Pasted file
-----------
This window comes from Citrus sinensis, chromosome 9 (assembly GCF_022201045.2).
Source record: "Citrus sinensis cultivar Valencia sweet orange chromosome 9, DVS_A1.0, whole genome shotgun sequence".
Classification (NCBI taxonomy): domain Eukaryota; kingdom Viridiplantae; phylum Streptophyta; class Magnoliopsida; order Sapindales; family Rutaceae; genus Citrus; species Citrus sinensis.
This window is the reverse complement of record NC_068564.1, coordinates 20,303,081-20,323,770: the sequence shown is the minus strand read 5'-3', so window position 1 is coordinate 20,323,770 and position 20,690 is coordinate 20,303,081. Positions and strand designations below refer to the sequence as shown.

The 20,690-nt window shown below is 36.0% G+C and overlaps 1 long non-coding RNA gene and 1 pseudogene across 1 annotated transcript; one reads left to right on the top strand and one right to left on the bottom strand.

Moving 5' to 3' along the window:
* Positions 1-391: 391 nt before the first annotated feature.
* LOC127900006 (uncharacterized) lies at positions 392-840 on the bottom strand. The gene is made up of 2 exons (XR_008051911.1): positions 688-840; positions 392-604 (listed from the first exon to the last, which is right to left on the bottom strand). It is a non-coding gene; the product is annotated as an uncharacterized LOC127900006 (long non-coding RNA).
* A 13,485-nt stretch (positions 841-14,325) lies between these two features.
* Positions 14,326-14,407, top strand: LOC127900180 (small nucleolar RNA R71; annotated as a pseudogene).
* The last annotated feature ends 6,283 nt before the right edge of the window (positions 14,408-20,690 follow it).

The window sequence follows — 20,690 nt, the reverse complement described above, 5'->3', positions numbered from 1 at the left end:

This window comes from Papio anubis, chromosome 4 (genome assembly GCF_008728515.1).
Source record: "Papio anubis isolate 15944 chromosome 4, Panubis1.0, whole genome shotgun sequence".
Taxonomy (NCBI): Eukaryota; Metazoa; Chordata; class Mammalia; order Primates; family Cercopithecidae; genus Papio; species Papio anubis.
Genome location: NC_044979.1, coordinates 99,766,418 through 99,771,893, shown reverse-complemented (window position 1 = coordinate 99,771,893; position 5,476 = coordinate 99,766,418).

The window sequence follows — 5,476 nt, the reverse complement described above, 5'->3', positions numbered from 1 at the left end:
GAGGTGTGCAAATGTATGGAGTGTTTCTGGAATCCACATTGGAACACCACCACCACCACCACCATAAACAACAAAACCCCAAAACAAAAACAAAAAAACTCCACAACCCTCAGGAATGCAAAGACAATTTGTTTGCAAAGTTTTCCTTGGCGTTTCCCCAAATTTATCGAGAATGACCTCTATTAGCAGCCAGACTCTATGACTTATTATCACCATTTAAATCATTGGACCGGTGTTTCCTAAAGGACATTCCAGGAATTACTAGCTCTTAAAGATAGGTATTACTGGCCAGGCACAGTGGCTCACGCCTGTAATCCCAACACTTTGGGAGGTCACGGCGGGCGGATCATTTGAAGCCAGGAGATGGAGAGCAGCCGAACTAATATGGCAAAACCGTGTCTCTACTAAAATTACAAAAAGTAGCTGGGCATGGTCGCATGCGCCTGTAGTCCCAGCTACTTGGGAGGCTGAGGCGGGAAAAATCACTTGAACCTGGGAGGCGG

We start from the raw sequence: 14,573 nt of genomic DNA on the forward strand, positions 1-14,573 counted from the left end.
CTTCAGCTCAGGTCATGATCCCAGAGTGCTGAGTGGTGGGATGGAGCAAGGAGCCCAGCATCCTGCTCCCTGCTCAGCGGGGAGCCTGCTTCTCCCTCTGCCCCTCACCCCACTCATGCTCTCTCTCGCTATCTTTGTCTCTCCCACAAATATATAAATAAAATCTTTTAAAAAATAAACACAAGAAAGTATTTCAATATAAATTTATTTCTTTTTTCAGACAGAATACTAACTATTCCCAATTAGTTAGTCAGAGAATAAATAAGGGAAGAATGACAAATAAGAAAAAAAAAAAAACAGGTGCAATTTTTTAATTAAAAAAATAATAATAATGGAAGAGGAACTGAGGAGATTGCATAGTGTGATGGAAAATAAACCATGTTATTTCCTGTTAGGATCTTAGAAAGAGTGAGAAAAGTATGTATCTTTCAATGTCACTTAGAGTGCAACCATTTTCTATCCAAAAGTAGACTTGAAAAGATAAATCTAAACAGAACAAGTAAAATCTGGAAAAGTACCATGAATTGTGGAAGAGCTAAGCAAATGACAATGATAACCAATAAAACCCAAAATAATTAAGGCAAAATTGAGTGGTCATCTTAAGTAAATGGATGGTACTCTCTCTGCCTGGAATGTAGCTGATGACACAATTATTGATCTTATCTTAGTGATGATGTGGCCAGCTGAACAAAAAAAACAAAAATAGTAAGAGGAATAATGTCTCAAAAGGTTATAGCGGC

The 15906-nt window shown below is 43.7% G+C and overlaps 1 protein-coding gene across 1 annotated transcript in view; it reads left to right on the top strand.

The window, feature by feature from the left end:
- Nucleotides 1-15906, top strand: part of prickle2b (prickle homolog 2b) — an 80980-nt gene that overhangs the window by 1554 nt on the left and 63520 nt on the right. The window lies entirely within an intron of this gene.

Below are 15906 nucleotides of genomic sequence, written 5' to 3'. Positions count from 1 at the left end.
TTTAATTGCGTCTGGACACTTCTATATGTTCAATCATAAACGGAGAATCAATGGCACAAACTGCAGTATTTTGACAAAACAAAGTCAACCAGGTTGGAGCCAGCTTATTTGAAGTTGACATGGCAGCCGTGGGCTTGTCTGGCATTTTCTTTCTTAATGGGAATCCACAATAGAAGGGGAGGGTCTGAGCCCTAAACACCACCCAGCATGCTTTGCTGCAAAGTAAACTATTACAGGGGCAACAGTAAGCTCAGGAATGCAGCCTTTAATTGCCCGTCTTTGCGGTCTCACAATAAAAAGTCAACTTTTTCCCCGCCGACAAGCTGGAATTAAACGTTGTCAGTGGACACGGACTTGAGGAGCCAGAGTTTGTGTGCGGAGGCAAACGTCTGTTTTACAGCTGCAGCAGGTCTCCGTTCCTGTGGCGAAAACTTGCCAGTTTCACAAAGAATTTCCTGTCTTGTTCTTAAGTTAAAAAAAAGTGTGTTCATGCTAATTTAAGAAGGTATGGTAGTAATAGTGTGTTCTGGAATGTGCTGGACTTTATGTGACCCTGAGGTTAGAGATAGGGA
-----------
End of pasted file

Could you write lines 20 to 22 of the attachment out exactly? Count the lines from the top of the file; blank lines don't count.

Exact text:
CTTCAGCTCAGGTCATGATCCCAGAGTGCTGAGTGGTGGGATGGAGCAAGGAGCCCAGCATCCTGCTCCCTGCTCAGCGGGGAGCCTGCTTCTCCCTCTGCCCCTCACCCCACTCATGCTCTCTCTCGCTATCTTTGTCTCTCCCACAAATATATAAATAAAATCTTTTAAAAAATAAACACAAGAAAGTATTTCAATATAAATTTATTTCTTTTTTCAGACAGAATACTAACTATTCCCAATTAGTTAGTCAGAGAATAAATAAGGGAAGAATGACAAATAAGAAAAAAAAAAAAACAGGTGCAATTTTTTAATTAAAAAAATAATAATAATGGAAGAGGAACTGAGGAGATTGCATAGTGTGATGGAAAATAAACCATGTTATTTCCTGTTAGGATCTTAGAAAGAGTGAGAAAAGTATGTATCTTTCAATGTCACTTAGAGTGCAACCATTTTCTATCCAAAAGTAGACTTGAAAAGATAAATCTAAACAGAACAAGTAAAATCTGGAAAAGTACCATGAATTGTGGAAGAGCTAAGCAAATGACAATGATAACCAATAAAACCCAAAATAATTAAGGCAAAATTGAGTGGTCATCTTAAGTAAATGGATGGTACTCTCTCTGCCTGGAATGTAGCTGATGACACAATTATTGATCTTATCTTAGTGATGATGTGGCCAGCTGAACAAAAAAAACAAAAATAGTAAGAGGAATAATGTCTCAAAAGGTTATAGCGGC

The 15906-nt window shown below is 43.7% G+C and overlaps 1 protein-coding gene across 1 annotated transcript in view; it reads left to right on the top strand.

The window, feature by feature from the left end: